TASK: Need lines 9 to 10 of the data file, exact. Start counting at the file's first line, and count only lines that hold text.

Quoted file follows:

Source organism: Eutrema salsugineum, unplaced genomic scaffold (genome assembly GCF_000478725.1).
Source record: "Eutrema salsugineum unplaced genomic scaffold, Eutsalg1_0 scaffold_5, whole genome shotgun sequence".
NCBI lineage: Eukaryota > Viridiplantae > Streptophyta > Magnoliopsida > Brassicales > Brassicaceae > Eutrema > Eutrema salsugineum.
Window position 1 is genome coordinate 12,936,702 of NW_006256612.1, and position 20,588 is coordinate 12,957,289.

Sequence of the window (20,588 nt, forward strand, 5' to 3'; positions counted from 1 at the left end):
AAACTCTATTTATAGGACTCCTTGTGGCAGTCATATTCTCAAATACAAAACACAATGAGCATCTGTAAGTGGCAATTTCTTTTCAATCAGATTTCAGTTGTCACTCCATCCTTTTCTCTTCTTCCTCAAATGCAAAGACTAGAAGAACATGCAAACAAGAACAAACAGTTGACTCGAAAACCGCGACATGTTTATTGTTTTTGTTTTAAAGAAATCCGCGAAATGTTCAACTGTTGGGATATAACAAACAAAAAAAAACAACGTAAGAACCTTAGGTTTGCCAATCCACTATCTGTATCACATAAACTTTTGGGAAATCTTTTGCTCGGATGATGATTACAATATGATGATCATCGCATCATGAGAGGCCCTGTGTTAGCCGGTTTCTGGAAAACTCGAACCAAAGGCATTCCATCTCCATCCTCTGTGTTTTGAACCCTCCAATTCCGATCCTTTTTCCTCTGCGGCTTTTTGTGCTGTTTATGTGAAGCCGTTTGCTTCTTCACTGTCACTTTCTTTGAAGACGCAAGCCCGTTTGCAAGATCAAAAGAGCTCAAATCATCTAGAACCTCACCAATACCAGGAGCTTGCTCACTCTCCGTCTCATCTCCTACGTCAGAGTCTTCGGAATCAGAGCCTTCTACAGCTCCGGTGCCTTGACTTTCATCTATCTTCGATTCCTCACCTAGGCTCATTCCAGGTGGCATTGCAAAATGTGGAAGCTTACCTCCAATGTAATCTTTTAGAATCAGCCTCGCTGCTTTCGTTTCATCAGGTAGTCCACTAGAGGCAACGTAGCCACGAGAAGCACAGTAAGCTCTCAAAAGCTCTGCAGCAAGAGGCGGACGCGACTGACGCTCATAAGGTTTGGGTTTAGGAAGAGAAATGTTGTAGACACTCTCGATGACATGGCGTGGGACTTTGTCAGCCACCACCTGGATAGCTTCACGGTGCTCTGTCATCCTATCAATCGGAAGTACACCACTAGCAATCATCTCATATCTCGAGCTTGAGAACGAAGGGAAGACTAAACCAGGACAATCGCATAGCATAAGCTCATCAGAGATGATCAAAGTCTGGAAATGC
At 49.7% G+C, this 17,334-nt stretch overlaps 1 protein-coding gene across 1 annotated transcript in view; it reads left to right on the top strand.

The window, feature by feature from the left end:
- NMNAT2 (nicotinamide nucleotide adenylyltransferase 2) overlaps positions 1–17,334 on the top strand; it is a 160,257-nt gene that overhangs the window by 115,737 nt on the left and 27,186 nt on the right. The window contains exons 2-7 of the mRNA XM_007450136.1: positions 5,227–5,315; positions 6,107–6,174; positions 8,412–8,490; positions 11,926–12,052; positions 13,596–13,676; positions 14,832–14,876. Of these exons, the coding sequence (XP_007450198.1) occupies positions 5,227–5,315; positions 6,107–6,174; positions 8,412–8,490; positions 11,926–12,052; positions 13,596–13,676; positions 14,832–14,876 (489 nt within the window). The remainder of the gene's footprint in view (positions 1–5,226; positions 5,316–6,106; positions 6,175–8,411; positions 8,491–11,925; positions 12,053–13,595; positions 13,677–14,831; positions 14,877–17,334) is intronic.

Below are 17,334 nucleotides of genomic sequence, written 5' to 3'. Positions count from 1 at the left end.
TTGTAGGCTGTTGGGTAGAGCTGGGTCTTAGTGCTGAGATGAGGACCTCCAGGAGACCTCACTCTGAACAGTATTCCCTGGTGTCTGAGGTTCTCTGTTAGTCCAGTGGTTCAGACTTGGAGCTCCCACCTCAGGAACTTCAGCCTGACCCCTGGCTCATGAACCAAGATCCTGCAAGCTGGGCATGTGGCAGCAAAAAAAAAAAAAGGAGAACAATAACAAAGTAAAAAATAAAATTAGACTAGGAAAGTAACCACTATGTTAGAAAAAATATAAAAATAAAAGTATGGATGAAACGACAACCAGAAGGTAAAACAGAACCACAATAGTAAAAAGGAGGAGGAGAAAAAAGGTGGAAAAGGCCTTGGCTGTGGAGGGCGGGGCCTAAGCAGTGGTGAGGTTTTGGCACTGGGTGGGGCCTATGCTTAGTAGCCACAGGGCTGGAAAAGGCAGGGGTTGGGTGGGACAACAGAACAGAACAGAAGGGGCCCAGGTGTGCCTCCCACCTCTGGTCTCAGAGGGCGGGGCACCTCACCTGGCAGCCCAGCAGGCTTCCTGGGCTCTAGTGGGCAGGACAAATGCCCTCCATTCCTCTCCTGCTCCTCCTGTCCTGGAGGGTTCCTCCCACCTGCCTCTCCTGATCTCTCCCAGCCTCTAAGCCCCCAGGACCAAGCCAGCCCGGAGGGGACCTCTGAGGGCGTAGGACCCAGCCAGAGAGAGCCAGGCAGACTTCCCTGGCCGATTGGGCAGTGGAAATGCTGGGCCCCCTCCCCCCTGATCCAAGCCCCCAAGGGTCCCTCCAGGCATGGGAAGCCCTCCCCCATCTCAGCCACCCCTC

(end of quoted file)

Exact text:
- NMNAT2 (nicotinamide nucleotide adenylyltransferase 2) overlaps positions 1–17,334 on the top strand; it is a 160,257-nt gene that overhangs the window by 115,737 nt on the left and 27,186 nt on the right. The window contains exons 2-7 of the mRNA XM_007450136.1: positions 5,227–5,315; positions 6,107–6,174; positions 8,412–8,490; positions 11,926–12,052; positions 13,596–13,676; positions 14,832–14,876. Of these exons, the coding sequence (XP_007450198.1) occupies positions 5,227–5,315; positions 6,107–6,174; positions 8,412–8,490; positions 11,926–12,052; positions 13,596–13,676; positions 14,832–14,876 (489 nt within the window). The remainder of the gene's footprint in view (positions 1–5,226; positions 5,316–6,106; positions 6,175–8,411; positions 8,491–11,925; positions 12,053–13,595; positions 13,677–14,831; positions 14,877–17,334) is intronic.

Below are 17,334 nucleotides of genomic sequence, written 5' to 3'. Positions count from 1 at the left end.